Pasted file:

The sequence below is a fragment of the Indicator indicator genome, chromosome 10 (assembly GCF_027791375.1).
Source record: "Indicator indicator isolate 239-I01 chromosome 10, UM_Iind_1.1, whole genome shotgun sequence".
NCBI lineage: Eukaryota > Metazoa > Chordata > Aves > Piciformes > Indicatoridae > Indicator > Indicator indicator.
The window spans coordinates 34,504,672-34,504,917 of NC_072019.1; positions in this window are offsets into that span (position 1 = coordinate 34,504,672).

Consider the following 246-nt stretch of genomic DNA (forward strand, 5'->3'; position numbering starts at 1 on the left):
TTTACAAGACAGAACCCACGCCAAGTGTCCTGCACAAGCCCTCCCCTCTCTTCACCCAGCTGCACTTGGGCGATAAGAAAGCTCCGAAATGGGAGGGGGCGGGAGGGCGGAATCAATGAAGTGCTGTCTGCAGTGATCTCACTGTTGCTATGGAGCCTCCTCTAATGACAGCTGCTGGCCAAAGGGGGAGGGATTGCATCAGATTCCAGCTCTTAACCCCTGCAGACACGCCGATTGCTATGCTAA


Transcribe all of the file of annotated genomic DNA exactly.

The sequence below is a fragment of the Indicator indicator genome, chromosome 10 (assembly GCF_027791375.1).
Source record: "Indicator indicator isolate 239-I01 chromosome 10, UM_Iind_1.1, whole genome shotgun sequence".
NCBI lineage: Eukaryota > Metazoa > Chordata > Aves > Piciformes > Indicatoridae > Indicator > Indicator indicator.
The window spans coordinates 34,504,672-34,504,917 of NC_072019.1; positions in this window are offsets into that span (position 1 = coordinate 34,504,672).

Consider the following 246-nt stretch of genomic DNA (forward strand, 5'->3'; position numbering starts at 1 on the left):
TTTACAAGACAGAACCCACGCCAAGTGTCCTGCACAAGCCCTCCCCTCTCTTCACCCAGCTGCACTTGGGCGATAAGAAAGCTCCGAAATGGGAGGGGGCGGGAGGGCGGAATCAATGAAGTGCTGTCTGCAGTGATCTCACTGTTGCTATGGAGCCTCCTCTAATGACAGCTGCTGGCCAAAGGGGGAGGGATTGCATCAGATTCCAGCTCTTAACCCCTGCAGACACGCCGATTGCTATGCTAA